Ask for an afternoon of heritage and tradition in Seoul, you’ll almost invariably be directed to Gyeongbokgung Palace. And that’s only fair, given that it was the main royal palace for the 600 years of Joseon dynasty. It was the official residence as well as the royal court of kings and queens – while they lived.
Where, then, did monarchs and their wives (without exception, as Joseon had no female monarch) go once they’d entered their eternal rest? Not very far, it turns out. About a mile down to the east from Gyeongbokgung Palace, you find Jongmyo – a shrine to the deceased kings and queens.
If you know Joseon was a Confucian dynasty which valued ancestral lineage and filial duty above most other things, it is perhaps not so surprising that they meant business when it came to doing justice to the memory of royal ancestors. But even then, Jongmyo certainly is an awe-inspiring place.
Enshrined in the elegant serenity of Jongmyo are all but two of Joseon’s 27 kings and their queens; those two, both deposed and demoted to princedom for misrule and tyranny, didn’t make it into Jongmyo. The memorial tablets are housed in two halls, one of which is larger than the other, reserved for those kings who commanded greater respect even in their eternal sleep.
Unlike other royal palaces, buildings in Jongmyo are not adorned with ornate decorations and patterns. Instead, the long stretch of simple columns and roof ridge symbolize the eternal perpetuation of the royal lineage. The solemn dignity about the place inspires reverence even in the most casual modern-day visitor to this place of eternal rest.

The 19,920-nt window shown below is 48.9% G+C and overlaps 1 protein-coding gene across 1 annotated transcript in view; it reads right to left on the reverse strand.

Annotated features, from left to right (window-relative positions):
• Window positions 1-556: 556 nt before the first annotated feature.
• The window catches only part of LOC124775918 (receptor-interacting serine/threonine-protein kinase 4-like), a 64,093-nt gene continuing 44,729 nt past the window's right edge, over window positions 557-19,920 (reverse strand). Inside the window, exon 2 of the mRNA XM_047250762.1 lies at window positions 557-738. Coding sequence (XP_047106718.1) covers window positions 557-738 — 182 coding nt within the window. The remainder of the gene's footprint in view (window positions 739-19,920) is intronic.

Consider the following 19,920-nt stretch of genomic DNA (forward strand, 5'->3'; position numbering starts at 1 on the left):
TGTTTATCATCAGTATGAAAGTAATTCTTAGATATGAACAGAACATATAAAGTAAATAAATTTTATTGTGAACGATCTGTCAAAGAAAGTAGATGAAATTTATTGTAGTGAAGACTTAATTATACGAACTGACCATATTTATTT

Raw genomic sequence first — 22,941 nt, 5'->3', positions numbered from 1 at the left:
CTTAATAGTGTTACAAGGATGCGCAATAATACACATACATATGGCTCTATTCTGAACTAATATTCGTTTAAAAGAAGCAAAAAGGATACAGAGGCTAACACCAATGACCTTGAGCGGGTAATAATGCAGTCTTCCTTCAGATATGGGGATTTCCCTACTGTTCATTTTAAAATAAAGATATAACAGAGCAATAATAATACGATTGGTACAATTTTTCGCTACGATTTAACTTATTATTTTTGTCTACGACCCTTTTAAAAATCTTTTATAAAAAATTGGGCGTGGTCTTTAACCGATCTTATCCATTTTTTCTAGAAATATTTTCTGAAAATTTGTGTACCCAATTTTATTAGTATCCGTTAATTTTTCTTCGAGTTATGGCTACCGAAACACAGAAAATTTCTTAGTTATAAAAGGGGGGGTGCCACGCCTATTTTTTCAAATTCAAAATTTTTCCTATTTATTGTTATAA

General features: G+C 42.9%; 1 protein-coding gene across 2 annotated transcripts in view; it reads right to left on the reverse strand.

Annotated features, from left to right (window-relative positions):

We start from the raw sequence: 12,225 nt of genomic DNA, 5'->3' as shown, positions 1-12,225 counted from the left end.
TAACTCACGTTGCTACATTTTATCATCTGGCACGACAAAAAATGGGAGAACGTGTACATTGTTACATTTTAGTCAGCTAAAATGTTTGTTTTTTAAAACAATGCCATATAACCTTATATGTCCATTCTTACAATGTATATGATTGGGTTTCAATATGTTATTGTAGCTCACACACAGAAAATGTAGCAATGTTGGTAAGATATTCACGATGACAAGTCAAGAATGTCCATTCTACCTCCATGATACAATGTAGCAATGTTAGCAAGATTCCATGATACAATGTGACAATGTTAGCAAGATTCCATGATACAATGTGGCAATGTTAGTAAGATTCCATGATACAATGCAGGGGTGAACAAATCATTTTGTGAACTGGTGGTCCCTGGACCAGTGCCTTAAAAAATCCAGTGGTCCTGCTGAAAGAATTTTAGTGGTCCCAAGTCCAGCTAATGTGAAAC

It’s little wonder, then, that Jongmyo was one of the first UNESCO World Heritage Sites in Korea. That Jongmyo is the oldest royal Confucian shrine in the world (and the only one preserved in its entirety) seems almost irrelevant – for the sense of serenity which surrounds this venerable ground is truly beyond any comparison.
A DARAMJI tip – if you are lucky enough to find yourself in Seoul in early May, you simply must go and watch Jongmyo Jerye – a annual veneration ritual held on the first Sunday of May. The Jeonju Yi Clan Association, the descendants of Joseon’s royal lineage, host the ceremony with wonderful traditional court music.
Explore with DARAMJI – Visit Jongmyo and so many other wonderful places with DARAMJI. You’ll get a personal itinerary tailored to your interests and professional DARAMJI guide service with the option to arrange transport and other activities en-route. Prices start from USD 300 per person/8-hour day.